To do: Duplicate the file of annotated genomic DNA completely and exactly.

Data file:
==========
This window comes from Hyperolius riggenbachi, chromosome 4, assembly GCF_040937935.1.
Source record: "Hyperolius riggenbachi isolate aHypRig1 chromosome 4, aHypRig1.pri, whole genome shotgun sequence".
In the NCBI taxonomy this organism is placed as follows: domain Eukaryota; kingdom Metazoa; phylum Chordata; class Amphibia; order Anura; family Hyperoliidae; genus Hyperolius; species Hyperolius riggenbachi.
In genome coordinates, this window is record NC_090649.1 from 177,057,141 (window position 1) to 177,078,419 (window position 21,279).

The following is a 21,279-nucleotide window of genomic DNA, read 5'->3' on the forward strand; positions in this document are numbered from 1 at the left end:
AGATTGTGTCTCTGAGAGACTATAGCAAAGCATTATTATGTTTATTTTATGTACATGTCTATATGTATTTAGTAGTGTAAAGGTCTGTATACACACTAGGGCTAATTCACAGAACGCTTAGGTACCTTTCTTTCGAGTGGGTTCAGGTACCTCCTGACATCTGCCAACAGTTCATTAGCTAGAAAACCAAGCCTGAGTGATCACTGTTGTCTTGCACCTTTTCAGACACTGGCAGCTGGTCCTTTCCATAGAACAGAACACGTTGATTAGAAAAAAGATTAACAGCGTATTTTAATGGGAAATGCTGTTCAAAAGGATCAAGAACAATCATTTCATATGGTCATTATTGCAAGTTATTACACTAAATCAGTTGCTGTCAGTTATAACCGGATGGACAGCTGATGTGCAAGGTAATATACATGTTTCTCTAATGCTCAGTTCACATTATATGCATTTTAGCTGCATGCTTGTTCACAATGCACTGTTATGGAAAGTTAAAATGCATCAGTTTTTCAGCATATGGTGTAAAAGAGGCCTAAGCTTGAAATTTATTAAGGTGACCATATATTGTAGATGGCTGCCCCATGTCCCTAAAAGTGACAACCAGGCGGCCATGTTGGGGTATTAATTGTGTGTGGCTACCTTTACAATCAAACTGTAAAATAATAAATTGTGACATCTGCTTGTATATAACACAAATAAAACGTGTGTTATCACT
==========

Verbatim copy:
This window comes from Hyperolius riggenbachi, chromosome 4, assembly GCF_040937935.1.
Source record: "Hyperolius riggenbachi isolate aHypRig1 chromosome 4, aHypRig1.pri, whole genome shotgun sequence".
In the NCBI taxonomy this organism is placed as follows: domain Eukaryota; kingdom Metazoa; phylum Chordata; class Amphibia; order Anura; family Hyperoliidae; genus Hyperolius; species Hyperolius riggenbachi.
In genome coordinates, this window is record NC_090649.1 from 177,057,141 (window position 1) to 177,078,419 (window position 21,279).

The following is a 21,279-nucleotide window of genomic DNA, read 5'->3' on the forward strand; positions in this document are numbered from 1 at the left end:
AGATTGTGTCTCTGAGAGACTATAGCAAAGCATTATTATGTTTATTTTATGTACATGTCTATATGTATTTAGTAGTGTAAAGGTCTGTATACACACTAGGGCTAATTCACAGAACGCTTAGGTACCTTTCTTTCGAGTGGGTTCAGGTACCTCCTGACATCTGCCAACAGTTCATTAGCTAGAAAACCAAGCCTGAGTGATCACTGTTGTCTTGCACCTTTTCAGACACTGGCAGCTGGTCCTTTCCATAGAACAGAACACGTTGATTAGAAAAAAGATTAACAGCGTATTTTAATGGGAAATGCTGTTCAAAAGGATCAAGAACAATCATTTCATATGGTCATTATTGCAAGTTATTACACTAAATCAGTTGCTGTCAGTTATAACCGGATGGACAGCTGATGTGCAAGGTAATATACATGTTTCTCTAATGCTCAGTTCACATTATATGCATTTTAGCTGCATGCTTGTTCACAATGCACTGTTATGGAAAGTTAAAATGCATCAGTTTTTCAGCATATGGTGTAAAAGAGGCCTAAGCTTGAAATTTATTAAGGTGACCATATATTGTAGATGGCTGCCCCATGTCCCTAAAAGTGACAACCAGGCGGCCATGTTGGGGTATTAATTGTGTGTGGCTACCTTTACAATCAAACTGTAAAATAATAAATTGTGACATCTGCTTGTATATAACACAAATAAAACGTGTGTTATCACT